The relatively rapid transformation of the security environment in the past 15 years has seen NATO involved in what has become the keyword to effectiveness: adaptability. Throughout time this has taken different forms, but three have been its main avenues: a redefinition of the concept of security, the development of core tasks that have been added to collective defence (crisis management operations and cooperative security) and the Alliance’s enlargement. All three venues have contributed to make NATO more apt to the changed security scenario, but each of them needs to be constantly assessed for its contribution to NATO’s effectiveness as a security Alliance and integrated with a reflection on dynamics internal to the Alliance itself. The spirit of the fourth Academic Conference organised in Bertinoro on 4-6 October 2015, was to contribute to the reflection on NATO’s adaptability with respect to security challenges (with a special attention to hybrid threats), its internal cohesion, its readiness, and cooperative security in particular with regards to partnerships.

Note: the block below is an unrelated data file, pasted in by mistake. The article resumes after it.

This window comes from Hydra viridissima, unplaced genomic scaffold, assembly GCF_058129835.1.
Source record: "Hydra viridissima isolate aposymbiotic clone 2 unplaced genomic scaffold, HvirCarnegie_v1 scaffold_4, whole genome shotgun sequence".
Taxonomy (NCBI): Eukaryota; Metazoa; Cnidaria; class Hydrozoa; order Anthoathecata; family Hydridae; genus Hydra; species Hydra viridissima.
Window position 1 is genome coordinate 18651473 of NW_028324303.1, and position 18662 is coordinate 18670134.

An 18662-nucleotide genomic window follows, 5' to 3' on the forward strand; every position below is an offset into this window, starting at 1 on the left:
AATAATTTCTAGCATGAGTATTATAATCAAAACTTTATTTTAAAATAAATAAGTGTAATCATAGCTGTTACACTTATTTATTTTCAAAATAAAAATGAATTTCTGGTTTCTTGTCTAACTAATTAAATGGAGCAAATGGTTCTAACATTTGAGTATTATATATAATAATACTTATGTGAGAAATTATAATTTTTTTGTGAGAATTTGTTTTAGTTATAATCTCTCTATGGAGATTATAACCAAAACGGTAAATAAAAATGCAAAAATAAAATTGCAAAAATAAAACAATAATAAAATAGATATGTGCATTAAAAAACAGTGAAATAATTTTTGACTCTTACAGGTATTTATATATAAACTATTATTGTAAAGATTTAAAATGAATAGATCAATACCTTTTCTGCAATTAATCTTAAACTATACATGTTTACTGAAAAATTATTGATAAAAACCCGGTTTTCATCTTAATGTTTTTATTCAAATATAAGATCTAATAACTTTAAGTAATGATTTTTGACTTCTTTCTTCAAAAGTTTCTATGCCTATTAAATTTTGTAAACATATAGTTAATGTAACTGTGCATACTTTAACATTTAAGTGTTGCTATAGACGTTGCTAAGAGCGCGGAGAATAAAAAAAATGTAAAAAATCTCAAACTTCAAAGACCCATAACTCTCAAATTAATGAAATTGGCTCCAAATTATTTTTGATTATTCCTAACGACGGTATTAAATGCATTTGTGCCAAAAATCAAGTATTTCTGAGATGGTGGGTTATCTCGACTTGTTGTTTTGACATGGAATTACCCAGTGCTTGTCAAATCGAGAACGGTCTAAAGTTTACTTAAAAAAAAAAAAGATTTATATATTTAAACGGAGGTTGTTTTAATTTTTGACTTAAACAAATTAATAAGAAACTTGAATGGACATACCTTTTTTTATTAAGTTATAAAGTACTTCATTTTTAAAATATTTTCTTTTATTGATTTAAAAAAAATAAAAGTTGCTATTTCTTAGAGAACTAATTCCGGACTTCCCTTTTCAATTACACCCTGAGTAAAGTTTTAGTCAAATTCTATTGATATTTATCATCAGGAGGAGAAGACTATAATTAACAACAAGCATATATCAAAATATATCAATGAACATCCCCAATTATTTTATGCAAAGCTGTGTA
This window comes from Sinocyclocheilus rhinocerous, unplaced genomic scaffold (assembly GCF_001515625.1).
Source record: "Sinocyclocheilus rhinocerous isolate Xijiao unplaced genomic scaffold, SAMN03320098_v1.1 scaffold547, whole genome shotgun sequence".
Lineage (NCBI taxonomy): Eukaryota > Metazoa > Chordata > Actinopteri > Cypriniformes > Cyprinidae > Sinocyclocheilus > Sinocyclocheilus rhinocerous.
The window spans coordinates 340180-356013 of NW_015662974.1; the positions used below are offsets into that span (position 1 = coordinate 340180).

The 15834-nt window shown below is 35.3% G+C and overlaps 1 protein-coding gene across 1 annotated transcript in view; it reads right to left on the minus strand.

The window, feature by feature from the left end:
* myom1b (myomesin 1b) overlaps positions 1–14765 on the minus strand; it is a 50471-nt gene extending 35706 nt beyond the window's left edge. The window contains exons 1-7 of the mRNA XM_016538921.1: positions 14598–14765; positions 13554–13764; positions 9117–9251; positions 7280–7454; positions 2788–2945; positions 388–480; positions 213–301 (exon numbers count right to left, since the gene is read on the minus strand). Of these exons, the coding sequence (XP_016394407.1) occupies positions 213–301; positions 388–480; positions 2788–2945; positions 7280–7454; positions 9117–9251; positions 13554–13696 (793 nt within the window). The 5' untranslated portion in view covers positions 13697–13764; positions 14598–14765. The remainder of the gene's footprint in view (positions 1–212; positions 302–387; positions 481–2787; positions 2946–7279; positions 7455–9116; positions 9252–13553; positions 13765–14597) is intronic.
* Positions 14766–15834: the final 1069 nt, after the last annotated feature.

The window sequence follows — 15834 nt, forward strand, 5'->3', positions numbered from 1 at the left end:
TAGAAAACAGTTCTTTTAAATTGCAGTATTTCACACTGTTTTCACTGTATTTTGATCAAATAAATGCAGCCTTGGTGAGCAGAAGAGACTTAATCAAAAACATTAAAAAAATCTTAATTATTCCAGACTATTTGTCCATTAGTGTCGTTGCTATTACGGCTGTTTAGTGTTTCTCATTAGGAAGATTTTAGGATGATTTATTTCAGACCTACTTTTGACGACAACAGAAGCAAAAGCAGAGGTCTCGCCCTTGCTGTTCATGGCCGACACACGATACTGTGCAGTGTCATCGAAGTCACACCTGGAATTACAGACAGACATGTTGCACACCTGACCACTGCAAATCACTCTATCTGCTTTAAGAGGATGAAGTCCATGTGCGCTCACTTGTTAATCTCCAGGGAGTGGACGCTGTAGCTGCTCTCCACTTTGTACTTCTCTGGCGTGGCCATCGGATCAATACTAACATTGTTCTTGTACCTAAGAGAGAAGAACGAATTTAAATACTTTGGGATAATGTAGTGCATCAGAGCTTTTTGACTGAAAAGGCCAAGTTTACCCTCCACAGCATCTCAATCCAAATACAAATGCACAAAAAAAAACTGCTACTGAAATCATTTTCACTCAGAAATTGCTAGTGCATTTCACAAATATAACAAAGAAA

Result of the forth academic conference organised by NATO Allied Command Transformation (ACT), University of Bologna and Istituto Affari Internazionali (IAI), Bertinoro, 4-6 October 2015.
What NATO for What Threats? An Introduction, Enrico Fassi, Sonia Lucarelli and Alessandro Marrone, p. 5-8
Roundtable on “Hybrid Threats: What NATO Should Stand Ready for?”, Enrico Fassi, p. 9-11
Focus Area I. What persistence and transformation in the strategic cultures of NATO member states?
The More Things Change… A European Perspective on Persistence and Transformation in the Strategic Cultures of NATO Member States, Heiko Biehl, p. 13-24
Understanding the Public Security Discourse: An Attempt by the Evocs Project, Miloš Jovanović, p. 25-35
Working Group 1 Report, Francesco N. Moro, p. 36-40
Focus Area II. NATO Readiness: What military and political issues?
What Is NATO Ready for? Making the Case for ‘Strategic Readiness’, Olivier de France, p. 42-59
NATO’s Readiness in the post-Crimea Security Environment: Political and Military Challenges, Margarita Šešelgytė, p. 60-75
Working Group 2 Report, Alessandro Marrone, p. 76-80
Focus Area III. NATO Partnership Policy: What instruments for what purposes?
Handle With Care: The Limits and Prospects of NATO Partnership Policy, Andrea Locatelli, p. 82-96
Forging the Future of NATO’s Partnerships, Nicola Nasuti, Jeffrey Reynolds and Cristina Siserman, p. 97-112
Working Group 3 Report, Christian Mölling, p. 113-117
Roundtable on “What Political Guidance for NATO?”, Enrico Fassi, p. 118-121